When all this becomes mandatory and the density of the metal (and composites;) flying over our heads increase, there will come a situation where two planes will figure out that there is no way to perform avoidance without crossing someone else flight path. That will create a whole storm of negotiations, which can hit time or bandwith bottlenecks just by the nature of complexity of these algorithms. By then I expect swarm algorithms, which are currently being studied in the fields of micro robotics and crowd modeling, will be understood well enough to be ready for implementation into this system. Basically someone needs to say "I will perform such avoidance maneuvre and all others must adopt to me" in a way that is the most efficient for the whole group.
Testing of such system would be very easy to perform in the virtual skies. Design a funcional model of such "next gen TCAS", put them on each virtual plane and then slowly increase the density of flights over a certain area and observe the results. It should be pretty interesting experiment :)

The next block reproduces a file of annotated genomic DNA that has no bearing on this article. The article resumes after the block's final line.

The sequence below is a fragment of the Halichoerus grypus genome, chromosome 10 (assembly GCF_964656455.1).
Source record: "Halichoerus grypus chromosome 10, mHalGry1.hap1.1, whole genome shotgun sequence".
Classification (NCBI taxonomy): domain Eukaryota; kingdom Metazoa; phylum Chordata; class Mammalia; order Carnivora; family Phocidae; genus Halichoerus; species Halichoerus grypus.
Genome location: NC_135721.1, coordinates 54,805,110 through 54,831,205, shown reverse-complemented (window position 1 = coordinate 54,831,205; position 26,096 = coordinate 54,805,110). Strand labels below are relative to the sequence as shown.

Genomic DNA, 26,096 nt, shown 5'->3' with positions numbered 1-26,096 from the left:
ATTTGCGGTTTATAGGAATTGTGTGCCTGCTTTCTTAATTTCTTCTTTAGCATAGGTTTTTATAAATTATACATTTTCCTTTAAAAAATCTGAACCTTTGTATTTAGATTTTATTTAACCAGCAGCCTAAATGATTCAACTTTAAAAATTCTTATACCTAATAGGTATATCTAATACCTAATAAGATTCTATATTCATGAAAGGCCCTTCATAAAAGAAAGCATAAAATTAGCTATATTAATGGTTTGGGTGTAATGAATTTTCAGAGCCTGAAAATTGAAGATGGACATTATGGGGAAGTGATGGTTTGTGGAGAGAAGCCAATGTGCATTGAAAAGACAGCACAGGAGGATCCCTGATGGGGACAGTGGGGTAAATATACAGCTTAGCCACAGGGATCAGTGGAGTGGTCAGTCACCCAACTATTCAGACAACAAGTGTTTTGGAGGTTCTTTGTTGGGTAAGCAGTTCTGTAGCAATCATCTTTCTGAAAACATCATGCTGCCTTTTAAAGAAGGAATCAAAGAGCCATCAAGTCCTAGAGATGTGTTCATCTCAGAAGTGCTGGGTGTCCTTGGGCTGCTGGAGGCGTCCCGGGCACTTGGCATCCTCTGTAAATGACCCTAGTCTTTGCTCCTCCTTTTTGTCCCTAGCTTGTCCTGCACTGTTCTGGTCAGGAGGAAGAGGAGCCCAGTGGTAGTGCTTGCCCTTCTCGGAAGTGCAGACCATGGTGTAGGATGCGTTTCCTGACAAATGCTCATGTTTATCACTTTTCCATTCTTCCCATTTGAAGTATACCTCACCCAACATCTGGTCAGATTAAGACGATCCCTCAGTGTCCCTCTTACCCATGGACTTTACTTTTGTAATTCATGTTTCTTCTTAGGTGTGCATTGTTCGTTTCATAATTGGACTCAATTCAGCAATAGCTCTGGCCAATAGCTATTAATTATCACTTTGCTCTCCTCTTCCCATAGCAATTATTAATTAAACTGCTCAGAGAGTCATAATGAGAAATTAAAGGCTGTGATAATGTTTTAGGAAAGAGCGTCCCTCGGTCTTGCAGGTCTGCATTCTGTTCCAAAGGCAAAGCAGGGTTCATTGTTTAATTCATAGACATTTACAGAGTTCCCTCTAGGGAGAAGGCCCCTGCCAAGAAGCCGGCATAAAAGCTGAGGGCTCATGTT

The final question is always "how to implement this?" I'm sorry to say that, but ATC folks will be sweating for some more years. Even if this is mandated by some regulatory agency (which afaik does not exist because of the democracy and free market b*****it), it is going to take years to adopt to the new ways. But the sooner the whole system starts to reorganize, the better for all.
Update: after a chat with a few pilots and folks from ATC they explained that systems for this are in development for at least 15 years now and that the problem is not technical but political in nature. Basically, who's to blame if things go wrong. Bah.